Henry Moore Teller
Henry Moore Teller, born in 1830, served as a Senator for Colorado six times, from 1876 to 1881, and again from 1885 to 1909. Teller is remembered for sponsoring the Teller Amendment to the Declaration of War with Spain in 1898, which prohibited the United States from annexing Cuba at the end of the confrontation. This amendment is a contradiction in the otherwise fairly consistent attempts by American politicians and officials to exercise control over the island, and limit the scope of Cuba’s independence. It has been suggested that Teller was specifically concerned with what the annexation of Cuba (and all its sugarcane plantations) would mean relative to Colorado’s investment in sugar beet production. Another explanation for the addition of the Teller Amendment is the widespread support that “Cuba Libre” enjoyed among the American population.

However, as soon as Spain was defeated, it became apparent that the United States government was never inclined to actually follow the Teller Amendment. By reinterpreting the word “pacification,” which the Teller Amendment stated as the primary goal of American involvement in Cuba, the New York Tribune, for example, was able to claim that the United States did not actually “recognize the independence or sovereignty of the so-called Cuban Republic,” nor did it “promise to establish that republic, or to put the insurgents in control of the island.” Rather, imperialists claimed that the United States had an obligation to keep order and retain the right to “pacify” the new national government if it pursued policies against American interests.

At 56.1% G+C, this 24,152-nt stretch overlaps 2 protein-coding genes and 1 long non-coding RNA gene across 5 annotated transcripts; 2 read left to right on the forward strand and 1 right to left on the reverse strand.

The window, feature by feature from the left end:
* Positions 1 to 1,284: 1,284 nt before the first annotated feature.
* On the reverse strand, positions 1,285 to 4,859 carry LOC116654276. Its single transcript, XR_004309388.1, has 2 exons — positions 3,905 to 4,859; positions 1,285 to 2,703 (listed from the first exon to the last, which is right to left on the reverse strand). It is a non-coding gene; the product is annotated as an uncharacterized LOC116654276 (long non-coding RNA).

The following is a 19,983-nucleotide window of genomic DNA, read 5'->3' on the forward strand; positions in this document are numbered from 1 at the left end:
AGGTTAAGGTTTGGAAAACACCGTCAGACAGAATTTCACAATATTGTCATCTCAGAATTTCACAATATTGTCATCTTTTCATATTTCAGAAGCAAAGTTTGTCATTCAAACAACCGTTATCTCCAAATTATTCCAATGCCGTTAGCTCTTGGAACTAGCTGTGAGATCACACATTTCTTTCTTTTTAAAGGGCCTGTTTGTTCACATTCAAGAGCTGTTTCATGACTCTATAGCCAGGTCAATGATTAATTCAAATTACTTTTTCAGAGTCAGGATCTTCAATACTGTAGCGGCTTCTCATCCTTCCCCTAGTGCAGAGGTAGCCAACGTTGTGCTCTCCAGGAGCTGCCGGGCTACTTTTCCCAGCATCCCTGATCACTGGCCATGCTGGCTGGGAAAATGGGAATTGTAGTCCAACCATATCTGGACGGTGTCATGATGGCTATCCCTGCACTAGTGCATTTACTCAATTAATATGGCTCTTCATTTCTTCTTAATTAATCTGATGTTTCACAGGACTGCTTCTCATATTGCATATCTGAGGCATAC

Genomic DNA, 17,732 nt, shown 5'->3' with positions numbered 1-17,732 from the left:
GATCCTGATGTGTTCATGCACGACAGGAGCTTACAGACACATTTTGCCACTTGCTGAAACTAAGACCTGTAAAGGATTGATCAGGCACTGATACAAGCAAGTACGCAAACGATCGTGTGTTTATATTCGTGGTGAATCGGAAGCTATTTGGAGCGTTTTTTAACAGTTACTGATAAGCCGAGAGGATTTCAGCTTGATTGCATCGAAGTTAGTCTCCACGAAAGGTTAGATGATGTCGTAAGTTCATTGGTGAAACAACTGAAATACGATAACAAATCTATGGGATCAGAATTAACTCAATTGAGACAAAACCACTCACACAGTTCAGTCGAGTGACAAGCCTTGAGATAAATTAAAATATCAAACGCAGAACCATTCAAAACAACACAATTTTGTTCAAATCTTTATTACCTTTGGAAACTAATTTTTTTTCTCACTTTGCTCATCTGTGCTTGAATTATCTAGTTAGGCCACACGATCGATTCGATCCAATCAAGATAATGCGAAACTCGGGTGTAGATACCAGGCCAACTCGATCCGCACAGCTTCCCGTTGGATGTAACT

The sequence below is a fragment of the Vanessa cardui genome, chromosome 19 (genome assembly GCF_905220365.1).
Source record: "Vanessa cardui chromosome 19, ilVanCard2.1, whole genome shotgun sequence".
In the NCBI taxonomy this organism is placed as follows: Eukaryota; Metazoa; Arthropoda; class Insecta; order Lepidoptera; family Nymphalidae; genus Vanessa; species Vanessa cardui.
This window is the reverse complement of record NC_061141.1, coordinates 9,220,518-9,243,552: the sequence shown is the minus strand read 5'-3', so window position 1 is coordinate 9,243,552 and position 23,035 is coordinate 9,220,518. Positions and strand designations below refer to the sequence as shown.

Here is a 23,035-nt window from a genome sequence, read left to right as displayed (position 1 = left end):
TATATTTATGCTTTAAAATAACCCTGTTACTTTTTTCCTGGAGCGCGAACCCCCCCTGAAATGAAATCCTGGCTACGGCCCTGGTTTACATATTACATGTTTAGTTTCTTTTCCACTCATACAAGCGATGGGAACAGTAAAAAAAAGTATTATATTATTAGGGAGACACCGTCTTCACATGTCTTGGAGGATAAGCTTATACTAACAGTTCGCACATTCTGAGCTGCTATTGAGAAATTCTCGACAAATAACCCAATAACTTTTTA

- Rutgers University